There’s a reason they (whoever “they” are) call yoga a practice. It’s not (supposed to be) a destination. It’s not (supposed to be) an end point you’re aiming for. It’s not (supposed to be) something to check off your to-do list or to “win” at.
It’s a practice. Day by day. Being where you are in the moment and playing with the poses one more time to see what they bring you now. And now. And now.
Most days my yoga practice is different from other days. Sometimes poses are un-understandably easy. Sometimes they’re un-understandably difficult, or near impossible.
It’s a practice.
The same, I’m learning more and more, is true of my practices of meditation, finding joy, gratitude, allowing peace and ease, soothing my heart and soul…all of them.
They are all practices.
They are practices that may come easier some days than others or may seem like they have more and better “results” some days than others. They are practices that feel awkward at first – like the first time you stand in mountain pose…and stand…and stand – but that get more comfortable as time goes on. Or at least more doable.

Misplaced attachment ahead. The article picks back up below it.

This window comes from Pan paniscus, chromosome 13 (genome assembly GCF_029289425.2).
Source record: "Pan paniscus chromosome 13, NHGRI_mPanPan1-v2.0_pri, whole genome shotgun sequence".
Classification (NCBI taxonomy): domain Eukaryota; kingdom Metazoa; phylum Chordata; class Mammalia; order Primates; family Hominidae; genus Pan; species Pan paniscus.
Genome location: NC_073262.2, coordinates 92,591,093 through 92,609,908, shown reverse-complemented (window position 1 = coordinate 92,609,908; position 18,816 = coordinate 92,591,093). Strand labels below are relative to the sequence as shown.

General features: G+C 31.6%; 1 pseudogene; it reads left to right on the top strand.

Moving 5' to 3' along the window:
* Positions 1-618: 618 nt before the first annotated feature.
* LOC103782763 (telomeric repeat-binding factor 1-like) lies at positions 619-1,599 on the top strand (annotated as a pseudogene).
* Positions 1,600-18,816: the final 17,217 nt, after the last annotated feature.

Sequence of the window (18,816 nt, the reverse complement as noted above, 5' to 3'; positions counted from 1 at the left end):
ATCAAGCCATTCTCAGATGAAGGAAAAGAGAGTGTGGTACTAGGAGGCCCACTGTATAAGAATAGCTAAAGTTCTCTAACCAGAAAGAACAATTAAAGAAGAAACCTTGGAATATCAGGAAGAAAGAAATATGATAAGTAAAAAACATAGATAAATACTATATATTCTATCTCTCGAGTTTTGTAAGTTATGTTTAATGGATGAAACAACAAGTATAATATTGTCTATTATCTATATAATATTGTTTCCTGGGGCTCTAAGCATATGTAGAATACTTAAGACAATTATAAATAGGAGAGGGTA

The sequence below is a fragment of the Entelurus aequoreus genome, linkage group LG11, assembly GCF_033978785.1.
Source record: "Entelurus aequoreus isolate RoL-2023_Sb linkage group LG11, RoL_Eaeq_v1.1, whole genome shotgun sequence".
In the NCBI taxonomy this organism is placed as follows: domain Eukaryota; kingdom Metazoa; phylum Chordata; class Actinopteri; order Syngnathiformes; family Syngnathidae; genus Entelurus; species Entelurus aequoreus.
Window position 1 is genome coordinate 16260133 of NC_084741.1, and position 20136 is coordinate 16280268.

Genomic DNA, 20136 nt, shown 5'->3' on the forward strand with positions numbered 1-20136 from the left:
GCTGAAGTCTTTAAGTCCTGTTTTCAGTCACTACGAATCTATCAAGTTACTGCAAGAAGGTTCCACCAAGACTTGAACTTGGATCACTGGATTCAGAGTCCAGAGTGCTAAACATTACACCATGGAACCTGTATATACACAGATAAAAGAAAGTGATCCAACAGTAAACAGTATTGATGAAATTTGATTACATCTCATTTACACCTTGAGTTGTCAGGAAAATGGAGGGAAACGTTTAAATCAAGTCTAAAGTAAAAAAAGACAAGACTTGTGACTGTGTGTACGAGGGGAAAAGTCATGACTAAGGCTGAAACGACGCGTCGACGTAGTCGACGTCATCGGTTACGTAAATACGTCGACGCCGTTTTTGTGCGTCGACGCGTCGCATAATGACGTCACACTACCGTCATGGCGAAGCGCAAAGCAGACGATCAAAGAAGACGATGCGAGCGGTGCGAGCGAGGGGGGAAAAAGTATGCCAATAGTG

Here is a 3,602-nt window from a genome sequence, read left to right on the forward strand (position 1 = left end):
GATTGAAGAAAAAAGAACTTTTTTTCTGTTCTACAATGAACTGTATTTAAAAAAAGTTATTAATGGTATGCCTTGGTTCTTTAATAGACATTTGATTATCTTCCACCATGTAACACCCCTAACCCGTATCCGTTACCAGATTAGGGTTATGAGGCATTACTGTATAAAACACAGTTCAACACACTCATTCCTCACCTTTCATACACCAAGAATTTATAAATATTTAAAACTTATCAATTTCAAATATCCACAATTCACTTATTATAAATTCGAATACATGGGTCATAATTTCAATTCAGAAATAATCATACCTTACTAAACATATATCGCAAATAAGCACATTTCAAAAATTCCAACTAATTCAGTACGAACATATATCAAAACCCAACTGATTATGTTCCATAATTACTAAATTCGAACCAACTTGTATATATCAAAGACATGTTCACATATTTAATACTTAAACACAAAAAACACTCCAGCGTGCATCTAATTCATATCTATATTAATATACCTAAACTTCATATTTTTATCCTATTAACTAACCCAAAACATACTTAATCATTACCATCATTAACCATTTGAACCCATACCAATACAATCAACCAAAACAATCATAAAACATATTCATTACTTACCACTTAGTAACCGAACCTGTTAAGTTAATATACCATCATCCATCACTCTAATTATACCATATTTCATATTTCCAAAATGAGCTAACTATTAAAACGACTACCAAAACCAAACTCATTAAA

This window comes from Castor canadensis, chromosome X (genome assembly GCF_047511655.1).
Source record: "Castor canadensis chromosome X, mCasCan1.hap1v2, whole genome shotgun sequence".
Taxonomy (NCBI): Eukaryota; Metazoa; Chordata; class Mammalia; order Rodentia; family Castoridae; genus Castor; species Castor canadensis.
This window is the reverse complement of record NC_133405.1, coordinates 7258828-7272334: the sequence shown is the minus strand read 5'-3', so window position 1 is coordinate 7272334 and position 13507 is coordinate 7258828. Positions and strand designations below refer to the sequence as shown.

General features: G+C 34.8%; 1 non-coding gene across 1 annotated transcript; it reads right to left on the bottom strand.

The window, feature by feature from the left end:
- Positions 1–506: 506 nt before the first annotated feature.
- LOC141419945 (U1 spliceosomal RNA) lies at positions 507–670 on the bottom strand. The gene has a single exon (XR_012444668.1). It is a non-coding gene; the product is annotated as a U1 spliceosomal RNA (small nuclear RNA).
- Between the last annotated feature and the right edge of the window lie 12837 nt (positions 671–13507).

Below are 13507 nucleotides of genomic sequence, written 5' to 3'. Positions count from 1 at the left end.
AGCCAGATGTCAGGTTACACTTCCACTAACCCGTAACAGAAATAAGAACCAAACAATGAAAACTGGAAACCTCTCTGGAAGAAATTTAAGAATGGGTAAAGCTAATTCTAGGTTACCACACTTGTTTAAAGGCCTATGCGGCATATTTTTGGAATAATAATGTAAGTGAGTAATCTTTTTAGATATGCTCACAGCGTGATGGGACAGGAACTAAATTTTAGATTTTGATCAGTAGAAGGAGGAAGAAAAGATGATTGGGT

I’ve told many of my clients recently that meditation becomes more effortless the more you practice. It’s funny that a practice that is mostly about doing nothing and sitting still seems to require so much effort at first. But as I practice and practice, I’m more able to be with my feelings as they come up or to watch my thoughts rather than get lost in my thoughts. I’m more able to let things be. I’m more able to catch myself in moments when I’m not meditating and notice my weird thoughts, accept my weird thoughts, and find something less weird or self-lambasting to think about.
I practice and my muscles grow stronger. Even if they’re muscles for not doing something. Even if they’re muscles for letting go and letting be.
It’s a daily practice. I need to remember to sit in quiet each day (or almost each day). I need to remember to first go to self-compassion…or at least second or third. I need to remember to actively look for things that will thrill my heart or ease my troubled soul.
The more I practice this, the more I intentionally build more muscles of self-care and self-love, the bigger my muscles get and the easier they become to tap into when I need them most.
I’m fueling new thought-patterns and building new muscles. It’s a daily practice to do that. A daily practice that I’m lucky – and grateful – to be able to do.
I’d love to hear your thoughts, and please share this post with others if it resonates with you!